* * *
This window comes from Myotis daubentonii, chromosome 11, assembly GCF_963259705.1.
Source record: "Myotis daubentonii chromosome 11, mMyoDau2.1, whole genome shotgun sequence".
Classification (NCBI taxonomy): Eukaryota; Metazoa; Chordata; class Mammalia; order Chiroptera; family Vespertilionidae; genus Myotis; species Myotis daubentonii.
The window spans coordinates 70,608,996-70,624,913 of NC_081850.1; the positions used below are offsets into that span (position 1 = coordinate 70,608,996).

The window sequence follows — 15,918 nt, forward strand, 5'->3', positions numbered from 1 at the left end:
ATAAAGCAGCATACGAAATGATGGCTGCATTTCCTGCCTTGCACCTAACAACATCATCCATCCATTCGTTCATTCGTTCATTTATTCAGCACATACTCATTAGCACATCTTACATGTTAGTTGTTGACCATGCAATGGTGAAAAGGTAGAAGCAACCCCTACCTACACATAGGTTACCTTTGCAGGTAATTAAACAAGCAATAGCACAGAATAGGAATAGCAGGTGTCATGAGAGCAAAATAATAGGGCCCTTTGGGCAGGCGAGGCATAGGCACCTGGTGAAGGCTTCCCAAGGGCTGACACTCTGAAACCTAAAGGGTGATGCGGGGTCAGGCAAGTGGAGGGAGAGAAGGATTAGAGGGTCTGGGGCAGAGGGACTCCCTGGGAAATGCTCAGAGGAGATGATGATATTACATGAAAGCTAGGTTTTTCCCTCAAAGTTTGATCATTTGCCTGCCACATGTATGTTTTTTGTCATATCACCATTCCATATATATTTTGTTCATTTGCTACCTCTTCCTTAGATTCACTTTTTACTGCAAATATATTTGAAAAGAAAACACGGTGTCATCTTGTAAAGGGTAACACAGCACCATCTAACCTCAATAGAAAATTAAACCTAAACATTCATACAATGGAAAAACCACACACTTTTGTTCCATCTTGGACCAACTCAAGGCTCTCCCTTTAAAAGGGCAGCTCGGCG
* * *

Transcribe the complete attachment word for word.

This window comes from Myotis daubentonii, chromosome 11, assembly GCF_963259705.1.
Source record: "Myotis daubentonii chromosome 11, mMyoDau2.1, whole genome shotgun sequence".
Classification (NCBI taxonomy): Eukaryota; Metazoa; Chordata; class Mammalia; order Chiroptera; family Vespertilionidae; genus Myotis; species Myotis daubentonii.
The window spans coordinates 70,608,996-70,624,913 of NC_081850.1; the positions used below are offsets into that span (position 1 = coordinate 70,608,996).

The window sequence follows — 15,918 nt, forward strand, 5'->3', positions numbered from 1 at the left end:
ATAAAGCAGCATACGAAATGATGGCTGCATTTCCTGCCTTGCACCTAACAACATCATCCATCCATTCGTTCATTCGTTCATTTATTCAGCACATACTCATTAGCACATCTTACATGTTAGTTGTTGACCATGCAATGGTGAAAAGGTAGAAGCAACCCCTACCTACACATAGGTTACCTTTGCAGGTAATTAAACAAGCAATAGCACAGAATAGGAATAGCAGGTGTCATGAGAGCAAAATAATAGGGCCCTTTGGGCAGGCGAGGCATAGGCACCTGGTGAAGGCTTCCCAAGGGCTGACACTCTGAAACCTAAAGGGTGATGCGGGGTCAGGCAAGTGGAGGGAGAGAAGGATTAGAGGGTCTGGGGCAGAGGGACTCCCTGGGAAATGCTCAGAGGAGATGATGATATTACATGAAAGCTAGGTTTTTCCCTCAAAGTTTGATCATTTGCCTGCCACATGTATGTTTTTTGTCATATCACCATTCCATATATATTTTGTTCATTTGCTACCTCTTCCTTAGATTCACTTTTTACTGCAAATATATTTGAAAAGAAAACACGGTGTCATCTTGTAAAGGGTAACACAGCACCATCTAACCTCAATAGAAAATTAAACCTAAACATTCATACAATGGAAAAACCACACACTTTTGTTCCATCTTGGACCAACTCAAGGCTCTCCCTTTAAAAGGGCAGCTCGGCG